Tips for Interior Painting

Painting a home’s interior make a dramatic improvement in how the room looks. Making the decision to paint is a simple one, but painting the wrong way result in a complete mess. To avoid mistakes, there are certain things you can do to ensure that your painting job turns out perfectly the first time.

Mix multiple cans of paint into one large container

The exact same paint color can vary from can to can. This means that when you finish with one can of paint, the contents of the next can look slightly different, creating an uneven look on the wall. In order to avoid this issue, pour several cans of paint into one large container. Mix it all together, and you’ll end up with a uniform, consistent color that is ready to be spread over large surfaces.

Prep your walls thoroughly by cleaning them before you begin painting

A dirty, dusty wall will lead to a dirty, dusty paint job. In addition, paint does not adhere properly to dirty walls. In order to make sure that your newly painted walls are pristine, clean them before you begin painting. Remove dirt, grime, scuff marks on walls and baseboards with a cloth and warm soapy water. Use a mop to get into hard-to-reach corners of the ceiling, removing cobwebs and dust. A diluted vinegar solution can be used to wipe any residue off the walls, usually causing no damage.

Prepping for painting may take a bit more time and effort, but doing so can help ensure that you end up with professional-looking, beautiful results.

For more on smoothing wall imperfections and picking a good primer, see JasonCohenPittsburgh.org.

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7 Open House Mistakes to Avoid

For agents, a good impression at an open house is a jump start toward a successful sale. A bad impression can hurt future opportunities by leading to negative reviews and word of mouth.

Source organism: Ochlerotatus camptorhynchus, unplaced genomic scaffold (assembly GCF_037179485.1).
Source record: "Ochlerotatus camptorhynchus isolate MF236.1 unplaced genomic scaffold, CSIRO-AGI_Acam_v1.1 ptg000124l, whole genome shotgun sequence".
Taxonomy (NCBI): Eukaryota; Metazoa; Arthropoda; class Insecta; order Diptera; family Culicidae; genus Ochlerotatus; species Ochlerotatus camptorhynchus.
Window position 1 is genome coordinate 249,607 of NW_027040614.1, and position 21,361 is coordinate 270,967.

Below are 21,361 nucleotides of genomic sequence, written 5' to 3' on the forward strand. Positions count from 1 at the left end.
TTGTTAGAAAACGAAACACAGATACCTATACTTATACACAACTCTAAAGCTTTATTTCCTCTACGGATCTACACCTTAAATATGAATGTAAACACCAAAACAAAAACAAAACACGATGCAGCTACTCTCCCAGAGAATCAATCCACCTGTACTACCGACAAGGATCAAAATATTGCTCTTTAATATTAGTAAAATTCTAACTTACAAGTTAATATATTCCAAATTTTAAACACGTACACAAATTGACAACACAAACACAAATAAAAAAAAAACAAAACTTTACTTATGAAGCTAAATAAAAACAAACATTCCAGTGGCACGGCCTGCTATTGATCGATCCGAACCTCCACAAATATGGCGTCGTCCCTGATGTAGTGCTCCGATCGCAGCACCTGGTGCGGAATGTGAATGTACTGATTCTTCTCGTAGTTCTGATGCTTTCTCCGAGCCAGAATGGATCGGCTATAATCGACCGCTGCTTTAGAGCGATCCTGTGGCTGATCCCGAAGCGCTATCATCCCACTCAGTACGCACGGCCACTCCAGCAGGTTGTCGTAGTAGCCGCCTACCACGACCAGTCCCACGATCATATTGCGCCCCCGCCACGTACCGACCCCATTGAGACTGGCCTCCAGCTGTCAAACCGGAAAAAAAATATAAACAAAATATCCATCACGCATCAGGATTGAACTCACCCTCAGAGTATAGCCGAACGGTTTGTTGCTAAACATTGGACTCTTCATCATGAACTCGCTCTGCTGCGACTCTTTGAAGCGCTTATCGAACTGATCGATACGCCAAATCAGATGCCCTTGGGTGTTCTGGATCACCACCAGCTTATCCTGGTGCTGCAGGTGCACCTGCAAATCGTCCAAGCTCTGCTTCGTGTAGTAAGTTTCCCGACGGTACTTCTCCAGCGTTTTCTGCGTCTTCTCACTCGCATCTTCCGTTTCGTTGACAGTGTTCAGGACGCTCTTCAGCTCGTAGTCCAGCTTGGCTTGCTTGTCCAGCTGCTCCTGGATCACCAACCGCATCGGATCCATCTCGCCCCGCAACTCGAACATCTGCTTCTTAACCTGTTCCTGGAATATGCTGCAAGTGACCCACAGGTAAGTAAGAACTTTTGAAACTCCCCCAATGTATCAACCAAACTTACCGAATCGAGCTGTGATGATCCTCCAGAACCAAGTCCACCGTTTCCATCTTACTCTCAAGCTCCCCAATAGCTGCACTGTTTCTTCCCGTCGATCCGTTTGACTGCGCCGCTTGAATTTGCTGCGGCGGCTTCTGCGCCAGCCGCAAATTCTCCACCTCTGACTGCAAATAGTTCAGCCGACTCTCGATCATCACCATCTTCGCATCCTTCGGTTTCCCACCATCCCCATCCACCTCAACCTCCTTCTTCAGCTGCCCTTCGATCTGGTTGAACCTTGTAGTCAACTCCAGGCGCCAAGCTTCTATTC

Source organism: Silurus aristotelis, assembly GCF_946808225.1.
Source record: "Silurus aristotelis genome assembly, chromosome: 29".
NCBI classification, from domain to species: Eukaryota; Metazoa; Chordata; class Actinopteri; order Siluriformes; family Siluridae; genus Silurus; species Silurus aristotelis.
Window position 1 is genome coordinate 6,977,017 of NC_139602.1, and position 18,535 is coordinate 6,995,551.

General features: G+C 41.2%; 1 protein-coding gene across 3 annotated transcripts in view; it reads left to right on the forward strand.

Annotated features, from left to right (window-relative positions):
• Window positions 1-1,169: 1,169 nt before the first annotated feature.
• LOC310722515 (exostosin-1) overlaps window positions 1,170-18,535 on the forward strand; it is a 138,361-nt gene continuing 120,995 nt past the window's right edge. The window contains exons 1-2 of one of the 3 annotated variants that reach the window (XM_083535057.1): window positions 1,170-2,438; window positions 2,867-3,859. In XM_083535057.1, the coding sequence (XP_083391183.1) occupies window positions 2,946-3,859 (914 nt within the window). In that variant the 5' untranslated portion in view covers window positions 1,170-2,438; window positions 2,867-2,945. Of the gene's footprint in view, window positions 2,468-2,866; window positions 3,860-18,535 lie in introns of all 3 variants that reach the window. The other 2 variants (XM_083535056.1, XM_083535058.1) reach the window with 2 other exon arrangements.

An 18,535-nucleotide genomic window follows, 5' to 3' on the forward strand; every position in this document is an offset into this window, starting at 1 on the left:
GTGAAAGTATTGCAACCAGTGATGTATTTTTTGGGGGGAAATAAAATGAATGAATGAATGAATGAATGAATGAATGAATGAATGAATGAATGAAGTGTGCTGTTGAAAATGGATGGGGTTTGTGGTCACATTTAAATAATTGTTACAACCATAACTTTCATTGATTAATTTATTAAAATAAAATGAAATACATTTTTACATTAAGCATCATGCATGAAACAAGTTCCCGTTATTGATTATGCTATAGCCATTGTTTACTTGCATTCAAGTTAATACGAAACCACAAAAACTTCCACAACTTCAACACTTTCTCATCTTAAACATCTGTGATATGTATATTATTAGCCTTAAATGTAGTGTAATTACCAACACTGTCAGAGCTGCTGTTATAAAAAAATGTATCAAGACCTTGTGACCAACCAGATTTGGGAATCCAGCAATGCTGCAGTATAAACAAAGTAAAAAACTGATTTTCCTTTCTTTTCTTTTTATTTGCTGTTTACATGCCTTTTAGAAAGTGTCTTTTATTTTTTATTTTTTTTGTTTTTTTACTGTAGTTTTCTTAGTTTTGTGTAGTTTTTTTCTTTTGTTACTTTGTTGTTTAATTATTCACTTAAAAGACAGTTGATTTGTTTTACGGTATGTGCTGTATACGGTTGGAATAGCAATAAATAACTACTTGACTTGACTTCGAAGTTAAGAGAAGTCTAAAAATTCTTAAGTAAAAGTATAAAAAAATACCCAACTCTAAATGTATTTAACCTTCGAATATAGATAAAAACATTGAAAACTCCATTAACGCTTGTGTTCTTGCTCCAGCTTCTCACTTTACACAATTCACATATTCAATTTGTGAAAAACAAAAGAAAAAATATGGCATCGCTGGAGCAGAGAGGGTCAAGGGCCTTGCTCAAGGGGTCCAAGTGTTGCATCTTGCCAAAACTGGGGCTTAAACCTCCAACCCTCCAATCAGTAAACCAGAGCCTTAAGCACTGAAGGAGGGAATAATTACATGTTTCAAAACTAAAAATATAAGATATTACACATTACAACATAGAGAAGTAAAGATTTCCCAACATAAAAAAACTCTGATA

Obtain a good impression by steering clear of these mistakes during your next open house.

No Marketing

Today’s buyers don’t read a front lawn sign or read a newspaper. Agents must take the announcement to them….

No Parking

It’s problematic to accommodate every buyer with a great parking space, but it’s mandatory. No buyer wants to attend an open house without ensuring his or her vehicles are safe

Both Unpleasant and Pleasant Smells

Agents know to remove unpleasant smells. However, good smells like candles or air fresheners can irritate buyers too, triggering allergies and sensitivity…

Unwanted Guests

Buyers are at ease talking to an agent rather than speaking to the seller. Although not intentional, sellers and his/her family annoy buyers with their bias viewpoint of the home…

Background Noise

Like smells, music playing in the background is a distraction….

Blocking Rooms

What are sellers hiding?…

Pitch Black

Similar to music and blocked rooms, a dark house is a signal for hiding something….

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To read my full blog and get all the info you need for your next open house, please visit this link to the full version of my blog

 

The Basics of Home Inspection

Home-Inspection-101-Basics-Jason-Cohen-Pittsburgh

Prior to buying a property, you’ll want to ensure that you hire a reputable, qualified inspector to examine the home’s overall condition. No house is perfect, but you should know what you’re getting into if you want to avoid unforeseen problems later down the road.

Home inspections can also be helpful for homeowners who wish to proactively examine their existing property, or sellers who want to learn of any problems before listing their property.